Trying to wrap up all of these details might disrupt the pace of things and that feeling of closure And epilogue creates an additional space to address those lingering questions that are harder to fit in during the final chapters of the main plotline.
An epilogue can give readers an additional bit of closure while allowing an author to go into more detail about odds and ends while wrapping things up, but it's not necessary. In fact, there are a few circumstances where it would be better to end things with the last chapter of the narrative.
Boosting The Wordcount
Epilogues are, in a sense, expansions on the main story and including one extends the work by at least a few pages.
I've seen both prologues and epilogues suggested as a way to lengthen your WIP, but I typically disagree with this advice.
If you're looking to increase your wordcount, it's possible that there are areas within your story that need a little more attention. It's better to take another look at your manuscript and see if there are any underdeveloped characters or dynamics, underlying conflicts that could be brought to the surface, or opportunities for enriching your setting.
If your primary aim for an epilogue is squeezing a few more words in, it's probably better to explore these other options first.
A Means To A Better End
Some writers might use a prologue as a way to drop readers into something interesting to hook their attention, you might see writers who include an epilogue as a way to wrap up the main storyline in a more satisfying way.
An epilogue is a bonus scene connected to the action but standing apart as well. By the time you reach the epilogue, the main conflicts should already be resolved. If anything, there should only be a few loose ends to wrap up.
Just as a prologue is not the same as the inciting incident, an epilogue is not the conclusion. If your ending feels weak or falls flat, it's better to go back and assess why that may be.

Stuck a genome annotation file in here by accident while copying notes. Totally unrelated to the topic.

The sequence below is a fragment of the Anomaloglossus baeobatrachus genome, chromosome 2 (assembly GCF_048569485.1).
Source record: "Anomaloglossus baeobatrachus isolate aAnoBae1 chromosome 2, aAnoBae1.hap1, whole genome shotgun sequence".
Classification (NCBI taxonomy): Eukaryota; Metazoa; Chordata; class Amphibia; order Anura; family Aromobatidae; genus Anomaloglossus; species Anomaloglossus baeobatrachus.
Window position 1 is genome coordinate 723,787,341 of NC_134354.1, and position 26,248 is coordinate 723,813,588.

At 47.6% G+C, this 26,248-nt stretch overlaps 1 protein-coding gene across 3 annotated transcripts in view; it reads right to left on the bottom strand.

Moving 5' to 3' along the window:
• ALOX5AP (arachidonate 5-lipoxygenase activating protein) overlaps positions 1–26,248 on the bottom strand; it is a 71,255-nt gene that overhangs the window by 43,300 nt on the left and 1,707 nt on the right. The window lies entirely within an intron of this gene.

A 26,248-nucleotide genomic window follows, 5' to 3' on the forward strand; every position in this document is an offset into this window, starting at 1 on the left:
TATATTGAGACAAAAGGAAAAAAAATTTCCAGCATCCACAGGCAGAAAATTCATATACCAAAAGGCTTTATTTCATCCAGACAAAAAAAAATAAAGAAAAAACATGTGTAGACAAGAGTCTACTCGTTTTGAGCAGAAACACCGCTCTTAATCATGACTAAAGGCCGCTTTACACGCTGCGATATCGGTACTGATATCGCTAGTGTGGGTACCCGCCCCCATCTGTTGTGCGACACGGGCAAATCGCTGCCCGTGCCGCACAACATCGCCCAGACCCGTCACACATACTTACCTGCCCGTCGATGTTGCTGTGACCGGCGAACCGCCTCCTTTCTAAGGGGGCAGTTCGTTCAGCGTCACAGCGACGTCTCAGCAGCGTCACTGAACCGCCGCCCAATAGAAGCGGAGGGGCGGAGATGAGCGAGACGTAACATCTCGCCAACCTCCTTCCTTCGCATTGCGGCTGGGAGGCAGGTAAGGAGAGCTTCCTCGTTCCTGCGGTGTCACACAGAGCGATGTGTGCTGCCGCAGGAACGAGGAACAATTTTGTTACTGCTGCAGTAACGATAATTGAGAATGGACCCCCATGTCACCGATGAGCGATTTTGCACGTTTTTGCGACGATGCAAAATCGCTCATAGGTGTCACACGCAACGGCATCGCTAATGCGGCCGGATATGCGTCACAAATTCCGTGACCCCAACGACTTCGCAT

It's Not Over
Epilogues are intended to wrap things up and draw your story to a close.
If you're writing the first or a middle installment of a series, including an epilogue may not make sense.
Writers whose stories span over multiple books might be advised to leave a carrot or two dangling at the end of each. These might be a few lingering questions for the reader to mull over or a jaw-dropping cliffhanger. Either of these can make readers want and/or need the next book—which is precisely what you want in most instances.
An epilogue does the opposite. Instead of leaving some threads loose, it ties everything up in a pretty little bow.
If you are planning to write one story that spans over multiple books, it may be best to hold off on the epilogue until the very last in the series.
Epilogues can bring additional closure to your writing and let your readers and characters part ways with an overall air of satisfaction and assurance that everything turned out well in the end. They can also give you an opportunity to highlight and revisit particular themes while tying up any lingering loose threads.
But although they can do a lot for your story's last pages, they're not needed in every circumstance.
As is the case with nearly all things in writing, examining the pros and cons of an epilogue can make it easier to determine how including one might enhance your WIP or detract from it.
In the end, it's up to you as the writer to determine if an epilogue would make for the perfect end.